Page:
Rio Tinto awards $875,000 for critical minerals research

A Missouri University of Science and Technology (Missouri S&T) professor has been awarded $875,000 from Rio Tinto for a two-year project to examine new techniques to recover critical minerals in the waste byproducts from copper extraction and refining.

“Our project will test new chemical dissolution strategies and purification techniques to produce pure gallium and germanium compounds from these waste materials,” said Dr. Lana Alagha, a Robert H. Quenon Associate Professor of Mining Engineering. “The new chemicals, or functionalized ionic liquids, we will use were designed specifically for this type of purpose.”

Alagha and one of her former Ph.D. students, Dr. Mostafa Khodakarami, were recently awarded patents for these chemicals, which Alagha says will work well due to their ability to effectively separate specific components from the materials.

Alagha said gallium and germanium are important elements due to their multiple uses with semiconductors, microchips, optics, health care and pharmaceuticals, and other high-tech applications.

The federal government considers both elements to be critical minerals. The Energy Act of 2020 defines critical minerals as non-fuel minerals vital to the nation’s economic or national security.

“There is currently little-to-no production of these two elements in the United States, and we rely to an alarming extent on importing them,” Alagha said. “If successfully implemented, our research could lead to a much stronger domestic supply of these important resources.”

She said recovering gallium and germanium from the wastes created when processing copper is an unconventional approach, but this type of out-of-the-box thinking is necessary for the U.S. to have a more resilient supply of critical minerals.

Both gallium and germanium are more often recovered as a byproduct of other metal refining process, such as with aluminum, zinc and lead, but Alagha said it should be possible to recover both of the elements with the chemical compounds she will develop to dissolve the waste products and with the new purification techniques she will test after that.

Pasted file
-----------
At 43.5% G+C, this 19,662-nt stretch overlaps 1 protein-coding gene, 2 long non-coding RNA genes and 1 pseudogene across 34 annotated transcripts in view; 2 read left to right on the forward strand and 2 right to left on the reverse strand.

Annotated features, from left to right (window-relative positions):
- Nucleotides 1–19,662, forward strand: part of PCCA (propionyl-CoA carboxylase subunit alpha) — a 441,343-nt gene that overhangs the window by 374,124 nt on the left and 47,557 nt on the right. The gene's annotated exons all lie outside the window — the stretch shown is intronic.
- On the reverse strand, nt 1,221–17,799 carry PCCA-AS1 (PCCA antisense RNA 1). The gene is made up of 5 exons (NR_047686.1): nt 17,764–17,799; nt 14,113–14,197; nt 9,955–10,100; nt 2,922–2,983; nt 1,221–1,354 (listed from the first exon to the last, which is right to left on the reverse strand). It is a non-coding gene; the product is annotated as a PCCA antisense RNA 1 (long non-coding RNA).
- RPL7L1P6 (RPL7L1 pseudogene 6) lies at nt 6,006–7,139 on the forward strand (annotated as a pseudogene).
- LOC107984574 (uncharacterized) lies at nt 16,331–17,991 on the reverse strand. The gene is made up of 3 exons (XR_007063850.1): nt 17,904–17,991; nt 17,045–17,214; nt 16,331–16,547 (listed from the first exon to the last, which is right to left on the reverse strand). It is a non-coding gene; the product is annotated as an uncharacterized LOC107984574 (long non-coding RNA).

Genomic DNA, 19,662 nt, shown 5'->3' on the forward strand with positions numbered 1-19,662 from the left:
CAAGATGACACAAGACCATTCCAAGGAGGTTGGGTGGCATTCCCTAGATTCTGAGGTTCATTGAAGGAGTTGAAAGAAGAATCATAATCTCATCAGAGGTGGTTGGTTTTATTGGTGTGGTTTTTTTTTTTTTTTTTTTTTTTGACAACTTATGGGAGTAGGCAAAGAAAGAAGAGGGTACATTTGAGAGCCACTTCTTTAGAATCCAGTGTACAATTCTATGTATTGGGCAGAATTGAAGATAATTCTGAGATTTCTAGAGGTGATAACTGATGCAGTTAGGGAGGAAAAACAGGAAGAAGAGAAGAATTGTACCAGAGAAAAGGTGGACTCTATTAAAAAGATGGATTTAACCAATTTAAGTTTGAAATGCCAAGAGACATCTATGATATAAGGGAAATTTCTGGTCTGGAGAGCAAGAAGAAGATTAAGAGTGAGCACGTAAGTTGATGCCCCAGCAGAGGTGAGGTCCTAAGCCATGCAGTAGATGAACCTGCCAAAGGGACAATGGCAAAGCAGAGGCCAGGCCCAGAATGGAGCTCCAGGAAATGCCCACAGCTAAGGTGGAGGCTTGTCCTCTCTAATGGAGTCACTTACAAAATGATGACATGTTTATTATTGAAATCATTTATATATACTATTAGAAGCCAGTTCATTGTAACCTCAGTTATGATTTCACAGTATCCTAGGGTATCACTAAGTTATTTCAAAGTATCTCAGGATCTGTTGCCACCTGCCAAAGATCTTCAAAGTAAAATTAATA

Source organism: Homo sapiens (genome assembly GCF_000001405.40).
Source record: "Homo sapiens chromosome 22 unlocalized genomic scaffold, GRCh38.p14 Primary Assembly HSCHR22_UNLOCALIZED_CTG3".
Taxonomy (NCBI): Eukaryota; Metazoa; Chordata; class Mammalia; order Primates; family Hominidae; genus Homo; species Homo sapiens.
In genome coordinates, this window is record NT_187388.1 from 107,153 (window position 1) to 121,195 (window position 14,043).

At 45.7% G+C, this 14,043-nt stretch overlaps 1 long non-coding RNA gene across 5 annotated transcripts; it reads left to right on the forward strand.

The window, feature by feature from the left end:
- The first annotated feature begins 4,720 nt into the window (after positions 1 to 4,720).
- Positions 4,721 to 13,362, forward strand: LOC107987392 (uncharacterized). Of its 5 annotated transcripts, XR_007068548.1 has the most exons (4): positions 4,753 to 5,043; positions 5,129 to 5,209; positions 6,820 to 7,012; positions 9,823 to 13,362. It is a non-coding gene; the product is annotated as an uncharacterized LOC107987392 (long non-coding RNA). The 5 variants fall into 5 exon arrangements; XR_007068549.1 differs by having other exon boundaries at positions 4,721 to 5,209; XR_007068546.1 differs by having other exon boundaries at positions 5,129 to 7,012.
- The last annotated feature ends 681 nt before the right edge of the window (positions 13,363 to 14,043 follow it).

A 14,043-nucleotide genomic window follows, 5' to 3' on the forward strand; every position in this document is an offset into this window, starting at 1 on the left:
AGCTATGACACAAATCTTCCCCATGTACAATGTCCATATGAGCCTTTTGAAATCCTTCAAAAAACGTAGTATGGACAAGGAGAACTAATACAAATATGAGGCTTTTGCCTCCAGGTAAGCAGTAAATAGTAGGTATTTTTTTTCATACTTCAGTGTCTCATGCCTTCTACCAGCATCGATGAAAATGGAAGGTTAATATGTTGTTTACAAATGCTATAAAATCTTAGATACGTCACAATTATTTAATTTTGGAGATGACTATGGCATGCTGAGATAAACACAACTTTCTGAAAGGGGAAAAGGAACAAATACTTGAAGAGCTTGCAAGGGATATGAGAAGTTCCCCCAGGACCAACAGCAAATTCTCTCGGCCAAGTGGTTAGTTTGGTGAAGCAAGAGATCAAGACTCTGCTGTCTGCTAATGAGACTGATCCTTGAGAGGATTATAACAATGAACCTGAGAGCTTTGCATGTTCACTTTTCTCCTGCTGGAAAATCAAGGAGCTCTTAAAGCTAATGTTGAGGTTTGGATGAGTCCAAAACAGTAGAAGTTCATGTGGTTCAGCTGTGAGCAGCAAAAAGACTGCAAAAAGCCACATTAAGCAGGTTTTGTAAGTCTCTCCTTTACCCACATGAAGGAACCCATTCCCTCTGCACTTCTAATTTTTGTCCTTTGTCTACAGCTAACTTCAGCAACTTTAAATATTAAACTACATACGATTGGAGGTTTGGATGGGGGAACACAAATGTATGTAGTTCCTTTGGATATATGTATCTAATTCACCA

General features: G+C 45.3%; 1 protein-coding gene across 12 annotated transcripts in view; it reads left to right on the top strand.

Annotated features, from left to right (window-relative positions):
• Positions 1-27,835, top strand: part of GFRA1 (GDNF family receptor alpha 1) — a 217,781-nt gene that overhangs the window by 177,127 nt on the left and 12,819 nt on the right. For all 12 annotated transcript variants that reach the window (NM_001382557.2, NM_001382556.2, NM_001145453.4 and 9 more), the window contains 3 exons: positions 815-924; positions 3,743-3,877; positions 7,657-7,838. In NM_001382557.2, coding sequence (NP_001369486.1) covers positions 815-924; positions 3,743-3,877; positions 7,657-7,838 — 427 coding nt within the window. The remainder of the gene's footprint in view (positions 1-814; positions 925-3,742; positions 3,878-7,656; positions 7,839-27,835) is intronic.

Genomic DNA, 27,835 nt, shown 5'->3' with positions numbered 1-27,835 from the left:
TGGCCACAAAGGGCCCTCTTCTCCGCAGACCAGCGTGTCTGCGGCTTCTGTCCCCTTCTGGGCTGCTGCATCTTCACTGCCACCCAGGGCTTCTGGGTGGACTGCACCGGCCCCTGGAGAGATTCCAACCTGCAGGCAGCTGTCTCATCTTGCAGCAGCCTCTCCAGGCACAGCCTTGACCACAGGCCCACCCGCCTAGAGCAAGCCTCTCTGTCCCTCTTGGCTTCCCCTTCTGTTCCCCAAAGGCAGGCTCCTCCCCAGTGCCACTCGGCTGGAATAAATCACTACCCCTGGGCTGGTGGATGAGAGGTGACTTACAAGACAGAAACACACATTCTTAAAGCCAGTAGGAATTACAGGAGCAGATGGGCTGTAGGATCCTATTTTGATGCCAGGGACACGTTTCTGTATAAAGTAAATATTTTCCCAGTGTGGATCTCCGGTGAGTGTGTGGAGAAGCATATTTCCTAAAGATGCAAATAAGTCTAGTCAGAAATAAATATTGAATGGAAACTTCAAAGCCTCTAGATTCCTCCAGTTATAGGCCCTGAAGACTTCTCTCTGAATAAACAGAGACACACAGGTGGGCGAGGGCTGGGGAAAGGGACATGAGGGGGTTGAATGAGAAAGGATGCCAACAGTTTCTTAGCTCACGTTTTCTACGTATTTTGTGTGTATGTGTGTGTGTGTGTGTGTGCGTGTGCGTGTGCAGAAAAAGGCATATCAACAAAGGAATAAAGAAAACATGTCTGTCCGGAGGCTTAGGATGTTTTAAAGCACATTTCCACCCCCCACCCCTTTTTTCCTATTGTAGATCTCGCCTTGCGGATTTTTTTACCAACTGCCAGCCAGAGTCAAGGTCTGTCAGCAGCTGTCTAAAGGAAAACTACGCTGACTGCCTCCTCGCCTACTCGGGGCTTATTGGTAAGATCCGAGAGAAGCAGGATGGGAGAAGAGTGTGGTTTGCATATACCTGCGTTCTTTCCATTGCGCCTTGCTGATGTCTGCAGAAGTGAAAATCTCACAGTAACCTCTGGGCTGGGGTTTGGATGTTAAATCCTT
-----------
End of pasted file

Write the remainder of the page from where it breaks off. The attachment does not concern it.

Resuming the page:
Alagha is a member of Missouri S&T’s Mining Engineering faculty, but she is also an expert in the field of chemistry as well, having earned a Ph.D. in Materials Chemistry from the University of Texas at Dallas.

She said she looks forward to working directly with Rio Tinto as an industry partner for this project.

“Industry partnerships help bridge the gap between theoretical knowledge and practical application,” she said. “They help facilitate the transfer of knowledge, technologies and innovations from academia to industry and vice versa. Working with Rio Tinto will help take my research in this area to the next level.”

Dr. Saskia Duyvesteyn, Rio Tinto’s chief advisor of research and development, said her organization appreciates having this relationship with S&T.

“Rio Tinto is constantly looking for better ways to extract critical minerals from our byproduct streams,” she explained. “After starting production of tellurium in 2022, we are excited to explore new techniques to produce gallium and germanium compounds in partnership with Dr. Alagha and Missouri S&T. Demand for these critical minerals used in high-tech applications is only going to grow, and we are proud to support efforts to increase domestic production.”

Alagha’s co-principal investigators from Missouri S&T for this project are Dr. Michael Moats, chair and professor of Materials Science and Engineering, and Dr. Marek Locmelis, associate professor of Geosciences and Geological and Petroleum engineering at S&T and faculty fellow in Research and Innovation.

Alagha is also involved in multiple other projects focusing on mineral recovery using unconventional sources. One project, with over $700,000 in funding through the Critical Materials Innovation Hub led by Ames National Laboratory, also focuses on extracting gallium and germanium, while another $375,000 project funded by the National Renewable Energy Laboratory focuses on recovering tellurium, gold and silver.

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